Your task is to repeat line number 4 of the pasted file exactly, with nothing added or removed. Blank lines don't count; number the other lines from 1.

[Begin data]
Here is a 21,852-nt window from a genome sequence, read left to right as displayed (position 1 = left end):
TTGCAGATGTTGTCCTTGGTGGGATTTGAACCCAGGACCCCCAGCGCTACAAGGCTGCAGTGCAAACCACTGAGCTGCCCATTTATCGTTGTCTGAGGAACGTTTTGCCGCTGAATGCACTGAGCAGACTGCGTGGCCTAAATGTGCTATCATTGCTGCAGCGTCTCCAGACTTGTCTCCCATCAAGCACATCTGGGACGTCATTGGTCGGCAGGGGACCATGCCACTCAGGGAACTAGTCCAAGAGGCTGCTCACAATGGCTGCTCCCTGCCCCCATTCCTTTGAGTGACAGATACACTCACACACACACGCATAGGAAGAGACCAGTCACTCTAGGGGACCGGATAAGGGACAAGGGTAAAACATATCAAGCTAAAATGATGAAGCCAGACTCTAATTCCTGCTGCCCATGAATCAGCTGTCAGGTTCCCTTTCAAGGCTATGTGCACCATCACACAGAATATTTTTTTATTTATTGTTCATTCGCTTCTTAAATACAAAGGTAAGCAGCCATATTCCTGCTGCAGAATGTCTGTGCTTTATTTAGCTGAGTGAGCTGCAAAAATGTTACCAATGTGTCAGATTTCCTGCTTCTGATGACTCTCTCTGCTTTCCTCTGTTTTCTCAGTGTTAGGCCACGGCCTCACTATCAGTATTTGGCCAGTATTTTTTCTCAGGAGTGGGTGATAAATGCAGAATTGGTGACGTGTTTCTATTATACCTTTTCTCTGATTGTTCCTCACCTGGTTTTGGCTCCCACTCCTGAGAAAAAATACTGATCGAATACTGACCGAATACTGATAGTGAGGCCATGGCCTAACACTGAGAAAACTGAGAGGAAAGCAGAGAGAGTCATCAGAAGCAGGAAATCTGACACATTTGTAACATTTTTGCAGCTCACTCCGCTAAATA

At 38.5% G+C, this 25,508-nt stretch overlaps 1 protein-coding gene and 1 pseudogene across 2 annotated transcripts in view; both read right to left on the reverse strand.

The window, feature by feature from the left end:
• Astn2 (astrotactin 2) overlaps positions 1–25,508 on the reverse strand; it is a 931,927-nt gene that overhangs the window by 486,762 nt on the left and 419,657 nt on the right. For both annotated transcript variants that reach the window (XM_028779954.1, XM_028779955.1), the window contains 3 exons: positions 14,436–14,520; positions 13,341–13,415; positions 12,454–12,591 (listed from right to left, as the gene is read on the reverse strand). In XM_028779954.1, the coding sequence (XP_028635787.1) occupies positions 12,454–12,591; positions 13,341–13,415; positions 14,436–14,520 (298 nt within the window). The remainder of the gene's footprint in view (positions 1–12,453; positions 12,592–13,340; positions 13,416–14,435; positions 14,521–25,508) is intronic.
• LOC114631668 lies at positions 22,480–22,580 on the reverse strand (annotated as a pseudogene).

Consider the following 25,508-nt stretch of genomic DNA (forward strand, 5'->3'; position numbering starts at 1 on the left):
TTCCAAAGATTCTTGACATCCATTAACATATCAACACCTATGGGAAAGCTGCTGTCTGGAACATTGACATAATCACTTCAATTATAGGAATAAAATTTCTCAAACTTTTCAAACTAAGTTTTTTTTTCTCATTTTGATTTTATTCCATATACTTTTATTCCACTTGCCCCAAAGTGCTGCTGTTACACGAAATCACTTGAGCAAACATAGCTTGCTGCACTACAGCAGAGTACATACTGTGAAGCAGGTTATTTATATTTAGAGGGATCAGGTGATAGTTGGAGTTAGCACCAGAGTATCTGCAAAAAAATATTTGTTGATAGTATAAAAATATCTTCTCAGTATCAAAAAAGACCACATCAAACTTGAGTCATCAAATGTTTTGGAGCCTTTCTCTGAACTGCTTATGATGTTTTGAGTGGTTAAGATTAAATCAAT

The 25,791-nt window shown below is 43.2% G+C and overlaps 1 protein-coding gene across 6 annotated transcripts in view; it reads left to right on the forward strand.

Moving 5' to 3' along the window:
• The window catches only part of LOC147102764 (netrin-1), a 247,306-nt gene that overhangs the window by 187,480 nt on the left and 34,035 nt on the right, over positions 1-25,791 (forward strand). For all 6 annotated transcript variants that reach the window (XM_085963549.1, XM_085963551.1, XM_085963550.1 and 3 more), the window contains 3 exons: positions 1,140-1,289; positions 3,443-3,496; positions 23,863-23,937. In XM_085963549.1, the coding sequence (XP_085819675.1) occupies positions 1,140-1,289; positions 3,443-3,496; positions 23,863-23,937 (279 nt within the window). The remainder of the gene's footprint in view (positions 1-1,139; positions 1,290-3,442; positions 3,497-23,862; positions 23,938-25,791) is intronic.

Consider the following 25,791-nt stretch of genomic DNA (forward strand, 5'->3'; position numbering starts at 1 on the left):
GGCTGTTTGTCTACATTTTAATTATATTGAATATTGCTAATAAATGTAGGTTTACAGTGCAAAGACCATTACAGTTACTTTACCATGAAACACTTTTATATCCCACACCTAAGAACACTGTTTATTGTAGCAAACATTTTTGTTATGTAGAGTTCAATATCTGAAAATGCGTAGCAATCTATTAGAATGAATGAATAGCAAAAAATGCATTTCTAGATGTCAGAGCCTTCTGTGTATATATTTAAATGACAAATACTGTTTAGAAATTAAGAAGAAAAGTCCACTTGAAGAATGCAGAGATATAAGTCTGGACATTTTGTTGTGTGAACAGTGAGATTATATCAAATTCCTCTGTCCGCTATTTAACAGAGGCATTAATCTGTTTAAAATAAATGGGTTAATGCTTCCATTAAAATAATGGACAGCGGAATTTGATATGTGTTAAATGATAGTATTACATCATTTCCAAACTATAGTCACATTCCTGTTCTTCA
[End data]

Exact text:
The window, feature by feature from the left end: